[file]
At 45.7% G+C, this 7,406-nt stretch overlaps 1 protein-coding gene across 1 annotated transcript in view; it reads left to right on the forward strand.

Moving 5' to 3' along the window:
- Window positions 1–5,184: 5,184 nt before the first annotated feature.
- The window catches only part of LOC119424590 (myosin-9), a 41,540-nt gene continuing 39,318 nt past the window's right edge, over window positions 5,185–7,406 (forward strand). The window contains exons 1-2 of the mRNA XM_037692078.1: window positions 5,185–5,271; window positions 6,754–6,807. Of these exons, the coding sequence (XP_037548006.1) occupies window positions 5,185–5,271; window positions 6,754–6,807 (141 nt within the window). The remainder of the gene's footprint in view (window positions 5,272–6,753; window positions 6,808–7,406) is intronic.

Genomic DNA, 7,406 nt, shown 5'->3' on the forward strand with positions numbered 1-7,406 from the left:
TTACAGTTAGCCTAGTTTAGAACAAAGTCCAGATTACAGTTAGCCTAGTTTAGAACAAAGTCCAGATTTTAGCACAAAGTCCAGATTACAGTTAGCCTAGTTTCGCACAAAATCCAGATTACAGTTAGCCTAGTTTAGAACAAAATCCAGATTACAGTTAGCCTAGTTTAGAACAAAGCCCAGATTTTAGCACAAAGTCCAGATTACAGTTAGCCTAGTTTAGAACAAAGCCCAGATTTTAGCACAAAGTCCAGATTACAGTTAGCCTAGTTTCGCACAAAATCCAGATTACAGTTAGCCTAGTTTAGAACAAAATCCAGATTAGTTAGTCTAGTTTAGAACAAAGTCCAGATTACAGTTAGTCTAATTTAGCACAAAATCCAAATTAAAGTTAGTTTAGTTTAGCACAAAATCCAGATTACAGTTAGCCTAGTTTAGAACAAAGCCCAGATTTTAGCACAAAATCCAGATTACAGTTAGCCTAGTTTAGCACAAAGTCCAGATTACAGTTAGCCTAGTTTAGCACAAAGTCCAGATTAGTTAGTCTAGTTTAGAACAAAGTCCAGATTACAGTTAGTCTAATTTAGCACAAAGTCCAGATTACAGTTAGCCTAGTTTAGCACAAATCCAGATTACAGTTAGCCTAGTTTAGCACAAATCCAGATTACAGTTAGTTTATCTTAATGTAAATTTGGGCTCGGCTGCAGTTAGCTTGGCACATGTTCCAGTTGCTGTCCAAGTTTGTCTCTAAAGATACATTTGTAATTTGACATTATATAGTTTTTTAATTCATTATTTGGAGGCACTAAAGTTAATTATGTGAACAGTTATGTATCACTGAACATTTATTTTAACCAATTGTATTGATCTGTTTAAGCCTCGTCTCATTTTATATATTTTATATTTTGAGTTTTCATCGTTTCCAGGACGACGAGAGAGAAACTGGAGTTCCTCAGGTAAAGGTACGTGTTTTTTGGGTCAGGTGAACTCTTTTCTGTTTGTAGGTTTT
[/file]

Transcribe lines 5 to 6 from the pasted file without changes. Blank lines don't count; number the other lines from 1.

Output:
Genomic DNA, 7,406 nt, shown 5'->3' on the forward strand with positions numbered 1-7,406 from the left:
TTACAGTTAGCCTAGTTTAGAACAAAGTCCAGATTACAGTTAGCCTAGTTTAGAACAAAGTCCAGATTTTAGCACAAAGTCCAGATTACAGTTAGCCTAGTTTCGCACAAAATCCAGATTACAGTTAGCCTAGTTTAGAACAAAATCCAGATTACAGTTAGCCTAGTTTAGAACAAAGCCCAGATTTTAGCACAAAGTCCAGATTACAGTTAGCCTAGTTTAGAACAAAGCCCAGATTTTAGCACAAAGTCCAGATTACAGTTAGCCTAGTTTCGCACAAAATCCAGATTACAGTTAGCCTAGTTTAGAACAAAATCCAGATTAGTTAGTCTAGTTTAGAACAAAGTCCAGATTACAGTTAGTCTAATTTAGCACAAAATCCAAATTAAAGTTAGTTTAGTTTAGCACAAAATCCAGATTACAGTTAGCCTAGTTTAGAACAAAGCCCAGATTTTAGCACAAAATCCAGATTACAGTTAGCCTAGTTTAGCACAAAGTCCAGATTACAGTTAGCCTAGTTTAGCACAAAGTCCAGATTAGTTAGTCTAGTTTAGAACAAAGTCCAGATTACAGTTAGTCTAATTTAGCACAAAGTCCAGATTACAGTTAGCCTAGTTTAGCACAAATCCAGATTACAGTTAGCCTAGTTTAGCACAAATCCAGATTACAGTTAGTTTATCTTAATGTAAATTTGGGCTCGGCTGCAGTTAGCTTGGCACATGTTCCAGTTGCTGTCCAAGTTTGTCTCTAAAGATACATTTGTAATTTGACATTATATAGTTTTTTAATTCATTATTTGGAGGCACTAAAGTTAATTATGTGAACAGTTATGTATCACTGAACATTTATTTTAACCAATTGTATTGATCTGTTTAAGCCTCGTCTCATTTTATATATTTTATATTTTGAGTTTTCATCGTTTCCAGGACGACGAGAGAGAAACTGGAGTTCCTCAGGTAAAGGTACGTGTTTTTTGGGTCAGGTGAACTCTTTTCTGTTTGTAGGTTTT